Coronavirus  

Lockdown puts brakes on new adviser business

Lockdown puts brakes on new adviser business

Covid-19 is proving to have a bigger impact on advisers than previous market crashes as lockdown measures and social distancing have put the brakes on new business, according to an adviser survey.

Coronavirus lockdown measures have deterred clients from signing up to advice as they prefer to have their first meeting in person, the advisers claimed.

The poll of 68 advisers, carried out by Scott Gallacher, director at Rowley Turton, via a Facebook group, found 62 per cent had seen new business enquiries fall by 51-75 per cent over the past month, with 12 per cent reporting that enquiries have fallen more than 75 per cent.

Although 22 per cent said the level of new business enquiries were the same not one adviser had seen an increase.

Mr Gallacher said the situation was different to other market downturns as advisers are only able to help clients via the phone or video conferencing.

Mr Gallacher said: “The recent market falls will have had an impact but I remember the dot-com crash and banking crisis and think the current situation is much worse due to the added ‘lockdown’ impact.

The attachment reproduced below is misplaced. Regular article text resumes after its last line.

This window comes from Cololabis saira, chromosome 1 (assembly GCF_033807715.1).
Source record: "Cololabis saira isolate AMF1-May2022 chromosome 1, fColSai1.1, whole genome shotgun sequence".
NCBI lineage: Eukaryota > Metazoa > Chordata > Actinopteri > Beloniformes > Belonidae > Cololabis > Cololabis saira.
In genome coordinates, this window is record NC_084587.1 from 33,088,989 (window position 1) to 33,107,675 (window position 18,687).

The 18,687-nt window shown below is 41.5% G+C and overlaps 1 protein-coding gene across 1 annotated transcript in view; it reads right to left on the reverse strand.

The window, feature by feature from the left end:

“One reason is that face-to-face meetings are naturally out of the question. I know that video calls can work very well but many people still like to ‘meet’ their advisers in the first instance.

“Also many of the catalysts to contacting a new adviser (house move, change of job, marriage, etc.) will be on hold until the situation resolves itself. 

“Many retirements will also be delayed as, if you’re currently being furloughed, why would you look to retire at the moment when you might be on 80 per cent of salary for simply staying at home anyway.”

Tim Morris, independent financial adviser at Russell & Co, told FTAdviser he had seen new enquiries drop by about a third.

Mr Morris said: “When it comes to new clients, I’m finding building a relationship is taking longer and it’s definitely more difficult to build trust without first meeting someone. 

“That initial meeting is very much a two-way process to get a feel for each other and how well you can work together. I find it translates much better in person.”

Mr Morris said he is focussing on existing clients to ensure they are getting the support they need.

He said: “Most of my existing clients have been keen to invest more money where they have surplus available and to provide some certainty over their financial future. 

“I work with a lot of business owners who won’t get back on track for a while. Not in the short term at least. 

“For this reason, I’m also spending more time nurturing existing relationships. This is where we really earn our ongoing client fees.”

amy.austin@ft.com

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